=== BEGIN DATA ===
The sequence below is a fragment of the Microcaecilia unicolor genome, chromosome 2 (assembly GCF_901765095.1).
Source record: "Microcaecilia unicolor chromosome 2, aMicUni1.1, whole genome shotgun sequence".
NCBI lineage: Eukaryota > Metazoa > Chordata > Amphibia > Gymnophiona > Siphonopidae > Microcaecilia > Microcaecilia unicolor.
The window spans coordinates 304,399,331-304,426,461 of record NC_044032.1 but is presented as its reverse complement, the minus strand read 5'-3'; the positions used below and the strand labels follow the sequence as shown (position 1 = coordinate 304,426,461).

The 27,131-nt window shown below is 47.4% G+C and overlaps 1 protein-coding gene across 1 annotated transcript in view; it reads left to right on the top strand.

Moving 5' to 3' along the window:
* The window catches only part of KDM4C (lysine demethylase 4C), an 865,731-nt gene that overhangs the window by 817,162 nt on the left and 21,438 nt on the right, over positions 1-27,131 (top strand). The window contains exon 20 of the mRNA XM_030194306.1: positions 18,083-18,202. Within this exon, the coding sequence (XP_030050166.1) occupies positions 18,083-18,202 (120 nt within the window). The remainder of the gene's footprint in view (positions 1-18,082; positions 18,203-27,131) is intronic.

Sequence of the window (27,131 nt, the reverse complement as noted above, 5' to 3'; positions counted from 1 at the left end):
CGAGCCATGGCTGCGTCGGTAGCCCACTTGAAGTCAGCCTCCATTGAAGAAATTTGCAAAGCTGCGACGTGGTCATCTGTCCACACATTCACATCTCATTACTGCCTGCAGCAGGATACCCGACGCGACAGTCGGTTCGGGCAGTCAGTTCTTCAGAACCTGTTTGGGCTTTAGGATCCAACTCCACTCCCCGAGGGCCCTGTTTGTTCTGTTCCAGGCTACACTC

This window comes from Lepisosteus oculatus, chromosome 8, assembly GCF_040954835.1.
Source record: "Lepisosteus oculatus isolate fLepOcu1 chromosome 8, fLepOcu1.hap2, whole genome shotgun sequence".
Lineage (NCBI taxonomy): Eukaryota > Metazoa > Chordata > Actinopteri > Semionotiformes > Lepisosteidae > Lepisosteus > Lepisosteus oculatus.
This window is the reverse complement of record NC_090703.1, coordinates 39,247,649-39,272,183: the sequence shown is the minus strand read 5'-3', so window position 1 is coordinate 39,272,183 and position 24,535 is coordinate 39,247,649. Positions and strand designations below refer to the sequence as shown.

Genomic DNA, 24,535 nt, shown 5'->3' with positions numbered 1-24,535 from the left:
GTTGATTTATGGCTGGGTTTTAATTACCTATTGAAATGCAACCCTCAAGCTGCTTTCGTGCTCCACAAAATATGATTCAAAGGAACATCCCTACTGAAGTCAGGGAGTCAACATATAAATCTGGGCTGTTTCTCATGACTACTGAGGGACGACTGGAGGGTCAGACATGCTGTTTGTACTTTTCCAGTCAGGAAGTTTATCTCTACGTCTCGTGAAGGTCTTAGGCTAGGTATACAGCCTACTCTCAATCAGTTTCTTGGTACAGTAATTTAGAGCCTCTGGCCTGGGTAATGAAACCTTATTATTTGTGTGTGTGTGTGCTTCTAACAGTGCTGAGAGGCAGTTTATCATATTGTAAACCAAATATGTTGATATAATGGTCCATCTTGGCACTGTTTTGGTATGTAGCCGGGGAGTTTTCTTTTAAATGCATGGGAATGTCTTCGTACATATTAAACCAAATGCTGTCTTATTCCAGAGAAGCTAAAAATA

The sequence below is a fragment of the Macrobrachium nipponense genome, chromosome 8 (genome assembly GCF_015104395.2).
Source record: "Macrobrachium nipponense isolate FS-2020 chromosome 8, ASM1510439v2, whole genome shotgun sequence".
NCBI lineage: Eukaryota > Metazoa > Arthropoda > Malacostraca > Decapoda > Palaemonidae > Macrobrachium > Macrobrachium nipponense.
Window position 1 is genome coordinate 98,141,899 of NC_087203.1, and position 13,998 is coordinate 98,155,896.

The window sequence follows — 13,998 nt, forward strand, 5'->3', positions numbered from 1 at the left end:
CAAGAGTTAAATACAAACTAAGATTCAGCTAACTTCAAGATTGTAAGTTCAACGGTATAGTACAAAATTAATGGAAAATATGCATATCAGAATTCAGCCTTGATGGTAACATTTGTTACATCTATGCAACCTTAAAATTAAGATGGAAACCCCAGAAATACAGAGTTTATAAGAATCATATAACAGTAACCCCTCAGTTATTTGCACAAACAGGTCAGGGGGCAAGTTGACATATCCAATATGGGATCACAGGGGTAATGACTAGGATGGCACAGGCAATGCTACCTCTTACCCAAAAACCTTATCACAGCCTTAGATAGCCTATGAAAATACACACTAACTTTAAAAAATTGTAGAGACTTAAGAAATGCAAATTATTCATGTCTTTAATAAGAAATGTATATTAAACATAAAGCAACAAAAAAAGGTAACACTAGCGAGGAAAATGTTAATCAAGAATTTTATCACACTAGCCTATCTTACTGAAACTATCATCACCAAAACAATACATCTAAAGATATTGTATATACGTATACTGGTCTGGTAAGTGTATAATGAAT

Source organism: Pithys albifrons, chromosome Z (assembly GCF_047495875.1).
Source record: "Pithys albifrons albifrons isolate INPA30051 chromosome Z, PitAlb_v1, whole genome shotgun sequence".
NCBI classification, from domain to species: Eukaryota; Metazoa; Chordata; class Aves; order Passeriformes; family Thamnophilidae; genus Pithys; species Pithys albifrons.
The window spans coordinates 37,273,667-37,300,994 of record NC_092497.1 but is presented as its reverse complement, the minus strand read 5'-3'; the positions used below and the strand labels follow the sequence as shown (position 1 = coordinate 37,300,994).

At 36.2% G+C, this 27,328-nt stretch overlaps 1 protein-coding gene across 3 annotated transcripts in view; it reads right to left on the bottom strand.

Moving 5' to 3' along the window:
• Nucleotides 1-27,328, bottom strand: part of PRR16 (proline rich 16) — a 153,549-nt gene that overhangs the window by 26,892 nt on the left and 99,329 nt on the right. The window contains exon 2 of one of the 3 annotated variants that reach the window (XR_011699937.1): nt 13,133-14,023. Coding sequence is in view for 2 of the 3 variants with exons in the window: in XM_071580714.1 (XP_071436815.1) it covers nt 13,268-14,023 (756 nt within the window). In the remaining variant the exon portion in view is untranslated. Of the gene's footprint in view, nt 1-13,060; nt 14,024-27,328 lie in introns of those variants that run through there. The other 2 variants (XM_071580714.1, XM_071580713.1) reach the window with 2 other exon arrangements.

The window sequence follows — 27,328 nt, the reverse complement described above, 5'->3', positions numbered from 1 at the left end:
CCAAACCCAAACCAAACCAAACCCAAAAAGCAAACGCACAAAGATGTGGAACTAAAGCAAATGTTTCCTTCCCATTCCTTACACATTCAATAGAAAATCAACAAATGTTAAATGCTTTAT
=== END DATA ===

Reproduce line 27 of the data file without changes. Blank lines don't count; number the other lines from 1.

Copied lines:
Moving 5' to 3' along the window: